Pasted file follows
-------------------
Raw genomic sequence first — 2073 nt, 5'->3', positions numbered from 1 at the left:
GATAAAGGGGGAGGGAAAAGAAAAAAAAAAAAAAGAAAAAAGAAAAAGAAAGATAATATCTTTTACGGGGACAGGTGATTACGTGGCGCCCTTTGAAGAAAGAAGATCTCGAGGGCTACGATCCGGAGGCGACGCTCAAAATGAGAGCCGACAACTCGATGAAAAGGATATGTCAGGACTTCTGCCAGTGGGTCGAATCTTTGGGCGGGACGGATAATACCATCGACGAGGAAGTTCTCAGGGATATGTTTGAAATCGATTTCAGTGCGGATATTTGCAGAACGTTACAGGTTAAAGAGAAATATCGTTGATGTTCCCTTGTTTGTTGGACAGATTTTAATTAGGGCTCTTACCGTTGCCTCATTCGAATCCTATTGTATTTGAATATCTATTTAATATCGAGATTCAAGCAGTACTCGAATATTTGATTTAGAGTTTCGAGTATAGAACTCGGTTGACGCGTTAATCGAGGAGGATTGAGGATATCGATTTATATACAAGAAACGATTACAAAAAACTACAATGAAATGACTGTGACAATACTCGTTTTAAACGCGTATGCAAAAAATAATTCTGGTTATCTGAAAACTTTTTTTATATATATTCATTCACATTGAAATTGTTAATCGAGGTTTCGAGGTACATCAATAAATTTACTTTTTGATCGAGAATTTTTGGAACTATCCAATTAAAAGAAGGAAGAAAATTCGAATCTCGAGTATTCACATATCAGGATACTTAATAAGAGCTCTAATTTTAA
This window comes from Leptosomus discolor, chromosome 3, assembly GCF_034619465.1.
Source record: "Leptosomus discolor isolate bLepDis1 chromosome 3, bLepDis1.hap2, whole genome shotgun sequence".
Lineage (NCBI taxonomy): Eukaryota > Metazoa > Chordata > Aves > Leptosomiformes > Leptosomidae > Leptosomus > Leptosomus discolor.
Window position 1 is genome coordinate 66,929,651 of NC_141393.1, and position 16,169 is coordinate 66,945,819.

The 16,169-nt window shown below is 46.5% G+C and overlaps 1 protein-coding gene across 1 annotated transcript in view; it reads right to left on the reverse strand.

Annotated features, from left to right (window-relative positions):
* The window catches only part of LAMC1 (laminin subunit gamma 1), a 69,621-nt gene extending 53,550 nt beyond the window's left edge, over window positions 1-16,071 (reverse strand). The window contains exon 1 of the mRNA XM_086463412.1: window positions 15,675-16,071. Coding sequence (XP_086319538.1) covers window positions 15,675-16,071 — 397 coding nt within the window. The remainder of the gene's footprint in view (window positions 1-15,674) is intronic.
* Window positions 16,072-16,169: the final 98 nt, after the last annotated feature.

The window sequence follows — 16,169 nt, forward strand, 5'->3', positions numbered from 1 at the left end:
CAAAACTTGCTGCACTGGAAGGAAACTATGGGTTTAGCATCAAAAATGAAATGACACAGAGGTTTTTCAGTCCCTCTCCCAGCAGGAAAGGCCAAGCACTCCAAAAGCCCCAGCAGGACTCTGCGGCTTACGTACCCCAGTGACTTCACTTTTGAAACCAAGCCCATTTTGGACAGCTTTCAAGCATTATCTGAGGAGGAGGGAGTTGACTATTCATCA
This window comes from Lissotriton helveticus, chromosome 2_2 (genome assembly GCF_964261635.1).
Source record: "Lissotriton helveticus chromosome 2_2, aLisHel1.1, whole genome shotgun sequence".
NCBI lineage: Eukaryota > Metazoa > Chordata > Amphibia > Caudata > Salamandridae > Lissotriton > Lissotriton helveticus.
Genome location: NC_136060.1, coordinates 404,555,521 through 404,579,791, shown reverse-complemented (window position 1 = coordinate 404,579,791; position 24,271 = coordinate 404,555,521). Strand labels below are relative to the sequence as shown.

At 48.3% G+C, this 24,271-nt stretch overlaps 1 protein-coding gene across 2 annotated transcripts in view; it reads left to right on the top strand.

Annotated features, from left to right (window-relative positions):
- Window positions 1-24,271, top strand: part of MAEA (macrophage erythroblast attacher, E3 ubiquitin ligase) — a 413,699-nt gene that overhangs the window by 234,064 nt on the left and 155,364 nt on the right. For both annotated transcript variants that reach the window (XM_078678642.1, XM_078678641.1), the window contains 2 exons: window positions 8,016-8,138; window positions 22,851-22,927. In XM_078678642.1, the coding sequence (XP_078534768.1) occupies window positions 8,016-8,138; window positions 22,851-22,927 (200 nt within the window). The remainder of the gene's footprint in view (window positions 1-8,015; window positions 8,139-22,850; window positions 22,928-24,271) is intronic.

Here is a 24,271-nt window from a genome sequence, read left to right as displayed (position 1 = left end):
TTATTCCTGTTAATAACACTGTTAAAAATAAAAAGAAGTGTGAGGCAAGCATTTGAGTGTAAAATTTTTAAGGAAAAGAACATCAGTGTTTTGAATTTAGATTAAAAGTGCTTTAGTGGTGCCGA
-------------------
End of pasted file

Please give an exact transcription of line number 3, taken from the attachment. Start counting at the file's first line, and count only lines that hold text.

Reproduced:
This window comes from Leptosomus discolor, chromosome 3, assembly GCF_034619465.1.